Ernest Wadsworth Longfellow

From Wikipedia, the free encyclopedia
Jump to: navigation, search
Portrait of Ernest Longfellow, c. early 20th century

Ernest Wadsworth Longfellow (1845–1921) was an artist in Boston, Massachusetts, and New York. He was the son of Henry Wadsworth Longfellow.


Ernest Longfellow was born in Cambridge, Massachusetts, and raised at Craigie House. He was the second of six children, including his younger sister Alice Mary Longfellow. Educated at Harvard College, he passed the winter of 1865 and '66 in Paris in work and study, and the summers of 1876 and '77 in Villiers-le-Bel under Couture.[1] He married Harriet "Hattie" Spelman in 1868. An 1874 newspaper gossiped about him: "Ernest Longfellow, the son of the poet, is described as a slender, delicate young man, an artist of talent, great at ten-pins, and tip-top at gunning."[2]

"His professional life has been spent in Boston, with frequent visits to Europe."[1] In the 1870s he kept a studio on West Street.[3] He exhibited at the National Academy of Design in 1871 and 1875; the Williams & Everett gallery in Boston in 1875; the 1876 World's Fair in Philadelphia;[1] and Boston's Museum of Fine Arts and the St. Botolph Club in 1880.[4][5] He belonged to the Boston Art Club.[6] He moved to New York around the turn of the century.[7]

He died in November 1921 at the Hotel Touraine in Boston. "The funeral was held from the Craigie House; ... services conducted by the Rev. Samuel A. Eliot."[8] Longfellow bequeathed some 55 paintings from his collection to the Museum of Fine Arts, Boston, including works by Jacopo Bassano,[9] John Constable,[9] Thomas Couture,[9] Luca Giordano,[9] and others.


"The Seine", c. 1880, by Ernest Longfellow (Museum of Fine Arts, Boston)
  1. ^ a b c Clement and Hutton. 1879
  2. ^ New-Orleans Times; Date: 08-19-1874
  3. ^ Boston Directory. 1873
  4. ^ George Parsons Lathrop. Exhibition of Works by Living American Artists at the Museum of Fine Arts, Boston (Opened November 9; To Close December 20, 1880). American Art Review, Vol. 2, No. 2 (Dec., 1880)
  5. ^ G. P. Lathrop. St. Botolph Club, Boston: First Exhibition (Opened May 19, Closed May 29). American Art Review, Vol. 1, No. 10 (Aug., 1880)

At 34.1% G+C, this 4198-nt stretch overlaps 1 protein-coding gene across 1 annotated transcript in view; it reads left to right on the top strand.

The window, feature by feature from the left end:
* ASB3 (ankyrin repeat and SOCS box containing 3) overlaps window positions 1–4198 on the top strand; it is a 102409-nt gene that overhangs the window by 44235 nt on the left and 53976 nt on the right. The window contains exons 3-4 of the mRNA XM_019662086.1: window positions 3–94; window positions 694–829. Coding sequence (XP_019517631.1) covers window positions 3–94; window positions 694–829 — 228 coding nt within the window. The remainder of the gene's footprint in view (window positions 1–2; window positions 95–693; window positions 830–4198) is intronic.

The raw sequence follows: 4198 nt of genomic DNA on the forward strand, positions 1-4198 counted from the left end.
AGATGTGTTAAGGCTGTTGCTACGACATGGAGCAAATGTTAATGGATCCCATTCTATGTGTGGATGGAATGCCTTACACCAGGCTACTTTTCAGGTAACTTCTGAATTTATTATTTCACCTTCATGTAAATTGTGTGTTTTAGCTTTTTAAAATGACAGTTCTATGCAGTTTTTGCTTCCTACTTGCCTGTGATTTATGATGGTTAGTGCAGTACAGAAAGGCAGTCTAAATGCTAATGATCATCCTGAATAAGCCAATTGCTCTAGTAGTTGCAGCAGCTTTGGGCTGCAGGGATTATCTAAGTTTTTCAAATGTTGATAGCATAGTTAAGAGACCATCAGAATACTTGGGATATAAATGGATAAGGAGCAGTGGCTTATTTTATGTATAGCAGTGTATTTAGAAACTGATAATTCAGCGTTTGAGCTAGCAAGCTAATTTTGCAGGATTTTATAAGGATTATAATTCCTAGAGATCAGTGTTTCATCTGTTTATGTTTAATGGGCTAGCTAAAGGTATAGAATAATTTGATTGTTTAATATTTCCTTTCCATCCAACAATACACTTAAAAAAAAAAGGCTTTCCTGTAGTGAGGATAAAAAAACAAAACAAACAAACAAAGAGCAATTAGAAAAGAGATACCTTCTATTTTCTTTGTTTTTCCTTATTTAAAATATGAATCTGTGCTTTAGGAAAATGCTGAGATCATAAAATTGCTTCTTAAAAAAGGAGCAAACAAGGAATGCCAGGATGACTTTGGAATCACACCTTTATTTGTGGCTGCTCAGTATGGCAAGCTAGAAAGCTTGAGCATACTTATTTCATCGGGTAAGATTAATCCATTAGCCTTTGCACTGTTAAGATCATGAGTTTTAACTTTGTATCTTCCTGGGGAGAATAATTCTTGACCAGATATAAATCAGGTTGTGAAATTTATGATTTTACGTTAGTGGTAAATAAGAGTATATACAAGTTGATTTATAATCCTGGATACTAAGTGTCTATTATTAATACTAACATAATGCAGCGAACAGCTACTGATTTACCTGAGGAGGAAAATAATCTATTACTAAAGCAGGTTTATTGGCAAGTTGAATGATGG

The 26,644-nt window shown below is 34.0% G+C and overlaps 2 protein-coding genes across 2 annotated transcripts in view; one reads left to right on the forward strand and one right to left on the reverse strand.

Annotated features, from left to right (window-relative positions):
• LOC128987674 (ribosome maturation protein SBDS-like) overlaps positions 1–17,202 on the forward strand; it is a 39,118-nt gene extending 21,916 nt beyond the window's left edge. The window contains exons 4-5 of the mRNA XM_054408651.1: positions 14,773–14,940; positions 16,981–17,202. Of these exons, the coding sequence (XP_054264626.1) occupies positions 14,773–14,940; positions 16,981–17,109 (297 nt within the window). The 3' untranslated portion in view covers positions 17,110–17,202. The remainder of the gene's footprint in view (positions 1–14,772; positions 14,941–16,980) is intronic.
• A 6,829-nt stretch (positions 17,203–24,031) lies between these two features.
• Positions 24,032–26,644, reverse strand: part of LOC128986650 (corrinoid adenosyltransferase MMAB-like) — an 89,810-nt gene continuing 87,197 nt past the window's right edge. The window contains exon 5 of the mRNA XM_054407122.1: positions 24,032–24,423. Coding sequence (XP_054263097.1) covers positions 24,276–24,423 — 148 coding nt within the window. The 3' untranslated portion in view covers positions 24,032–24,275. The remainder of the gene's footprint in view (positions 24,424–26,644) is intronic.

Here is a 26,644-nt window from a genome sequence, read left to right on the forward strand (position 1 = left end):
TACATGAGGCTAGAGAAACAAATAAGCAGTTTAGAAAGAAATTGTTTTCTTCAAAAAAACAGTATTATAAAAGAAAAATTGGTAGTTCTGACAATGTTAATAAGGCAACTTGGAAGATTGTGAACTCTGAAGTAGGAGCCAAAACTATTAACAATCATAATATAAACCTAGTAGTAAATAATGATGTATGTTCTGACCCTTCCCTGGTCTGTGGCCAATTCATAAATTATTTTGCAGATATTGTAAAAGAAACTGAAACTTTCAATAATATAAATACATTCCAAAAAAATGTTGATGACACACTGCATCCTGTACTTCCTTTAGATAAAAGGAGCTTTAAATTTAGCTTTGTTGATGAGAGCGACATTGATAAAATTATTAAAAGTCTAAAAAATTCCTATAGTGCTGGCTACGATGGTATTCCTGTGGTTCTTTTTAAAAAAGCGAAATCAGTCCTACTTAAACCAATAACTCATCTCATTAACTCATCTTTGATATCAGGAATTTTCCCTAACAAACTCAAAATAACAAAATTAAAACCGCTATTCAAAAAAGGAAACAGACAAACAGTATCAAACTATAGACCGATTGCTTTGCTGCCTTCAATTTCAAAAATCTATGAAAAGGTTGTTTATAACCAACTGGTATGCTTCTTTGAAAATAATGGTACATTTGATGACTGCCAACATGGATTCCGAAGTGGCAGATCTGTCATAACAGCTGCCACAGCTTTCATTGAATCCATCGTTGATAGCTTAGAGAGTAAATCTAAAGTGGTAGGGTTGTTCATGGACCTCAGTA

6. ^ Lamb's biographical dictionary of the United States, Volume 5. James H. Lamb Co., 1903
  7. ^ Who's who in New England. 1909
  8. ^ Ernest Wadsworth Longfellow. American Art News, Vol. 20, No. 8 (Dec. 3, 1921), p. 6
  9. ^ a b c d MFA Boston collections. Retrieved 2010-08-11

Further reading[edit]

Works by E.W. Longfellow[edit]

  • Twenty poems from Henry Wadsworth Longfellow; illustrated from paintings by his son Ernest W. Longfellow. Boston: Houghton Mifflin, 1884. Google books
  • Ernest Wadsworth Longfellow. Random memories. Boston: Houghton Mifflin Company, 1922. Google books

Works about E.W. Longfellow[edit]

  • Earl Marble. Longfellow Exhibition. The Aldine, Vol. 8, No. 4 (1876)
  • Clara Erskine Clement and Laurence Hutton. Artists of the nineteenth century and their works: A handbook containing two thousand and fifty biographical sketches, Volume 2. Boston: Houghton, Osgood, 1879. Google books
  • Men and women of America: a biographical dictionary of contemporaries. NY: L.R. Hamersly & Company, 1909. Google books
  • Who's who in New England. 1909, 1915.
  • Who's who in America. 1914.
  • Cut off Pacifist Nephews; Longfellow's Son Left Most of $300,000 Estate to Widow. Kansas City Star; Date: 12-08-1921
  • The Bequest of Ernest Wadsworth Longfellow. Museum of Fine Arts Bulletin, Vol. 21, No. 128 (Dec., 1923), pp. 76–77

External links[edit]

Image gallery[edit]